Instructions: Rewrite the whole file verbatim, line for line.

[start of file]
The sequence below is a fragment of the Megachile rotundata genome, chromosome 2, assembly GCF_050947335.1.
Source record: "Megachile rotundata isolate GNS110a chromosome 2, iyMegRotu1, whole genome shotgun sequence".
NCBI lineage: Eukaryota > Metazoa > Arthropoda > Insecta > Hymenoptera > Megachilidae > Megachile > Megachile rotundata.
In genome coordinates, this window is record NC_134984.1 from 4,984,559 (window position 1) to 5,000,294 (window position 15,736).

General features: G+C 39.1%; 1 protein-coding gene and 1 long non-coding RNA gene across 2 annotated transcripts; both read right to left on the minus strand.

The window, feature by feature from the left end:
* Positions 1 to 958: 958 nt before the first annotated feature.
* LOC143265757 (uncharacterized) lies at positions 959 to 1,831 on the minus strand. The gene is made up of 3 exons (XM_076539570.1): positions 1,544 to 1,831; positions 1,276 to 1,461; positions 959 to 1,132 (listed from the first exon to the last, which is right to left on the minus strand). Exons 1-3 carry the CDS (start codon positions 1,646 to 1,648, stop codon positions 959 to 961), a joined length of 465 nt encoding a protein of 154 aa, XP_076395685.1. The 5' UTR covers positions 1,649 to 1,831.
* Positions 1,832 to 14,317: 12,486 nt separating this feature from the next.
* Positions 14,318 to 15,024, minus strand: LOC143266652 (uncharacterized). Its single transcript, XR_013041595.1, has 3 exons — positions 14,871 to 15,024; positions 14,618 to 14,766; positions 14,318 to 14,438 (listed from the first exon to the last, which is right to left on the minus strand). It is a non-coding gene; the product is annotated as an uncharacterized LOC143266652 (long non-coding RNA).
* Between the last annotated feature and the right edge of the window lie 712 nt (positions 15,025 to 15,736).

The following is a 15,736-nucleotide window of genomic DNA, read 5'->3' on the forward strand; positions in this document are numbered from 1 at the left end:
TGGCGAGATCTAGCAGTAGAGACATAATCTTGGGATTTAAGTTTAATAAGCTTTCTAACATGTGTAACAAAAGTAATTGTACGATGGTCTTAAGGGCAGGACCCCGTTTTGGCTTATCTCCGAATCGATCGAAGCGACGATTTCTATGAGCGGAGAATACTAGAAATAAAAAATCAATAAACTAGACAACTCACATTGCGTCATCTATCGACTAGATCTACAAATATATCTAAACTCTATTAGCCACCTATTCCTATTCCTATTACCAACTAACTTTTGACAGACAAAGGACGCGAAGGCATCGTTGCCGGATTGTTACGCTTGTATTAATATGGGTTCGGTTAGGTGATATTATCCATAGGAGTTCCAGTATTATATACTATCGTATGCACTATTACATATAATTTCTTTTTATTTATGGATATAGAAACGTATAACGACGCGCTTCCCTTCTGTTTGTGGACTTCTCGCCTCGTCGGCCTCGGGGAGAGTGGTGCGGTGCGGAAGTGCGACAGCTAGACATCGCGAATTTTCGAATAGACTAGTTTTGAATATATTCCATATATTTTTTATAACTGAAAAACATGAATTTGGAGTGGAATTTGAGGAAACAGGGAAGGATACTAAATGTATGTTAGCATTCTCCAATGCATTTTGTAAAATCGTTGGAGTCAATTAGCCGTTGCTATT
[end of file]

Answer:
The sequence below is a fragment of the Megachile rotundata genome, chromosome 2, assembly GCF_050947335.1.
Source record: "Megachile rotundata isolate GNS110a chromosome 2, iyMegRotu1, whole genome shotgun sequence".
NCBI lineage: Eukaryota > Metazoa > Arthropoda > Insecta > Hymenoptera > Megachilidae > Megachile > Megachile rotundata.
In genome coordinates, this window is record NC_134984.1 from 4,984,559 (window position 1) to 5,000,294 (window position 15,736).

General features: G+C 39.1%; 1 protein-coding gene and 1 long non-coding RNA gene across 2 annotated transcripts; both read right to left on the minus strand.

The window, feature by feature from the left end:
* Positions 1 to 958: 958 nt before the first annotated feature.
* LOC143265757 (uncharacterized) lies at positions 959 to 1,831 on the minus strand. The gene is made up of 3 exons (XM_076539570.1): positions 1,544 to 1,831; positions 1,276 to 1,461; positions 959 to 1,132 (listed from the first exon to the last, which is right to left on the minus strand). Exons 1-3 carry the CDS (start codon positions 1,646 to 1,648, stop codon positions 959 to 961), a joined length of 465 nt encoding a protein of 154 aa, XP_076395685.1. The 5' UTR covers positions 1,649 to 1,831.
* Positions 1,832 to 14,317: 12,486 nt separating this feature from the next.
* Positions 14,318 to 15,024, minus strand: LOC143266652 (uncharacterized). Its single transcript, XR_013041595.1, has 3 exons — positions 14,871 to 15,024; positions 14,618 to 14,766; positions 14,318 to 14,438 (listed from the first exon to the last, which is right to left on the minus strand). It is a non-coding gene; the product is annotated as an uncharacterized LOC143266652 (long non-coding RNA).
* Between the last annotated feature and the right edge of the window lie 712 nt (positions 15,025 to 15,736).

The following is a 15,736-nucleotide window of genomic DNA, read 5'->3' on the forward strand; positions in this document are numbered from 1 at the left end:
TGGCGAGATCTAGCAGTAGAGACATAATCTTGGGATTTAAGTTTAATAAGCTTTCTAACATGTGTAACAAAAGTAATTGTACGATGGTCTTAAGGGCAGGACCCCGTTTTGGCTTATCTCCGAATCGATCGAAGCGACGATTTCTATGAGCGGAGAATACTAGAAATAAAAAATCAATAAACTAGACAACTCACATTGCGTCATCTATCGACTAGATCTACAAATATATCTAAACTCTATTAGCCACCTATTCCTATTCCTATTACCAACTAACTTTTGACAGACAAAGGACGCGAAGGCATCGTTGCCGGATTGTTACGCTTGTATTAATATGGGTTCGGTTAGGTGATATTATCCATAGGAGTTCCAGTATTATATACTATCGTATGCACTATTACATATAATTTCTTTTTATTTATGGATATAGAAACGTATAACGACGCGCTTCCCTTCTGTTTGTGGACTTCTCGCCTCGTCGGCCTCGGGGAGAGTGGTGCGGTGCGGAAGTGCGACAGCTAGACATCGCGAATTTTCGAATAGACTAGTTTTGAATATATTCCATATATTTTTTATAACTGAAAAACATGAATTTGGAGTGGAATTTGAGGAAACAGGGAAGGATACTAAATGTATGTTAGCATTCTCCAATGCATTTTGTAAAATCGTTGGAGTCAATTAGCCGTTGCTATT